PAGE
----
Some Georgia teachers who agree to work in certain rural or low performing schools could get an extra $3,000 a year for five years under a bill advancing in the state Senate.
The Senate on Monday voted 50-0 for House Bill 32, which would create a tax credit for up to 1,000 teachers who agree to begin work in targeted districts. If teachers didn’t incur $3,000 in state income tax liability, the state would send a check for the remaining amount after teachers file their income tax returns.
The measure passed the House earlier. It returns there for more debate because the Senate cut the length of the program from 10 years to five.
The state Department of Education would designate 100 schools statewide where full-time teachers would qualify for the incentive, choosing schools that are rural or that score in the lowest 5% in the state’s school rating system. The program would begin next fall, prioritizing instructors who teach hard-to-fill subjects as designated by geographic area.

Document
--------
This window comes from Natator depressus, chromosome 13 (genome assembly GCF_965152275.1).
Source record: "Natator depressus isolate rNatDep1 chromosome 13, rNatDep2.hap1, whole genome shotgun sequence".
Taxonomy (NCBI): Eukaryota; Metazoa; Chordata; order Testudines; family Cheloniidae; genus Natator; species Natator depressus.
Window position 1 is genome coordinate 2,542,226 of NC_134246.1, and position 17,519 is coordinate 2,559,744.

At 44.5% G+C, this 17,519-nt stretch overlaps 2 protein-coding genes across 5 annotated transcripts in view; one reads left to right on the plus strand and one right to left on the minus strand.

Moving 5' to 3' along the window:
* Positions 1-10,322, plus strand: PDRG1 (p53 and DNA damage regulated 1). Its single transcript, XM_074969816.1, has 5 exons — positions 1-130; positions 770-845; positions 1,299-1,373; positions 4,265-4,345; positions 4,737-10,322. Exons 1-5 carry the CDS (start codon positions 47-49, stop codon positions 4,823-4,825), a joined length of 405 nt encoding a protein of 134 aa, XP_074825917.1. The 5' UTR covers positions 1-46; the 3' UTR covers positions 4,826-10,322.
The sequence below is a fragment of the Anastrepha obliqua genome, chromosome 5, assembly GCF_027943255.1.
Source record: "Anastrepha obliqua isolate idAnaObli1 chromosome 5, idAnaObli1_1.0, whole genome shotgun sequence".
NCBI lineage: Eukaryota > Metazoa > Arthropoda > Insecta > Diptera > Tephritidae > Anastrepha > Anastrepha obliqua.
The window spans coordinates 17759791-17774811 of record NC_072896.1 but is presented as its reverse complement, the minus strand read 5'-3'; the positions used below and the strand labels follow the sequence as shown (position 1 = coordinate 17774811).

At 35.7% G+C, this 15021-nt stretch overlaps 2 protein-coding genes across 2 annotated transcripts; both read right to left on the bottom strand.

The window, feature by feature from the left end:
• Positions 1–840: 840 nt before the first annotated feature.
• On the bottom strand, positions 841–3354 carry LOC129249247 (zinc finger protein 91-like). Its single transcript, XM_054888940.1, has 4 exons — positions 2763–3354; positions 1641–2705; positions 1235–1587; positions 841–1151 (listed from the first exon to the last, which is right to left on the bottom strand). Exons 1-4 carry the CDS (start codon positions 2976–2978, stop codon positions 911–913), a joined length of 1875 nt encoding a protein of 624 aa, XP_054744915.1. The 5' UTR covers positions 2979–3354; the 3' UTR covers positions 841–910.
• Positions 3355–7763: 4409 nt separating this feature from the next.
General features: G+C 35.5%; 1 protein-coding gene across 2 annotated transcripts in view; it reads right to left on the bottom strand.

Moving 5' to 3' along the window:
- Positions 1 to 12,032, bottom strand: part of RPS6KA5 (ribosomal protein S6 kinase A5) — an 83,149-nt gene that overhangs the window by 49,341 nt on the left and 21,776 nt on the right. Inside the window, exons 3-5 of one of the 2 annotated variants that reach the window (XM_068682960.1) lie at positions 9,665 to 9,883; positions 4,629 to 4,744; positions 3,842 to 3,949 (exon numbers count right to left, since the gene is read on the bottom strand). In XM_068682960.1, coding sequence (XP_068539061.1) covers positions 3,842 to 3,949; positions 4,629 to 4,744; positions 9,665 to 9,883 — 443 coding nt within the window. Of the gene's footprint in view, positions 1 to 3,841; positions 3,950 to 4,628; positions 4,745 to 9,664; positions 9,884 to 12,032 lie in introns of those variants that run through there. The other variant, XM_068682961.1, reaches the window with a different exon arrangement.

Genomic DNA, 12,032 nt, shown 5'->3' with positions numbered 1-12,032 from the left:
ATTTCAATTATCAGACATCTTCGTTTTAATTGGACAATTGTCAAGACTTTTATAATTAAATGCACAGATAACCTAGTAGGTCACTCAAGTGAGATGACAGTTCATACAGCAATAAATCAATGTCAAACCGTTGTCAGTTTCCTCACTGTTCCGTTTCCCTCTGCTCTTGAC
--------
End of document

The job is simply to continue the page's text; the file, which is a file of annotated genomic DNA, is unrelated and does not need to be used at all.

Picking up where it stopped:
Teachers who agree to start work at those schools would get the money, whether they are new to the profession or had taught elsewhere. However, teachers already working at targeted schools wouldn’t get the money.
Georgia has tried and abandoned other strategies to encourage teachers to take hard-to-fill positions. A number of other states offer extra pay or loan repayment programs.
Georgia isn’t experiencing as severe a teacher shortage as some other states, boosted by a growing population and salaries high for the region. But it’s still a problem in the state, particularly with declining enrollments in colleges of education.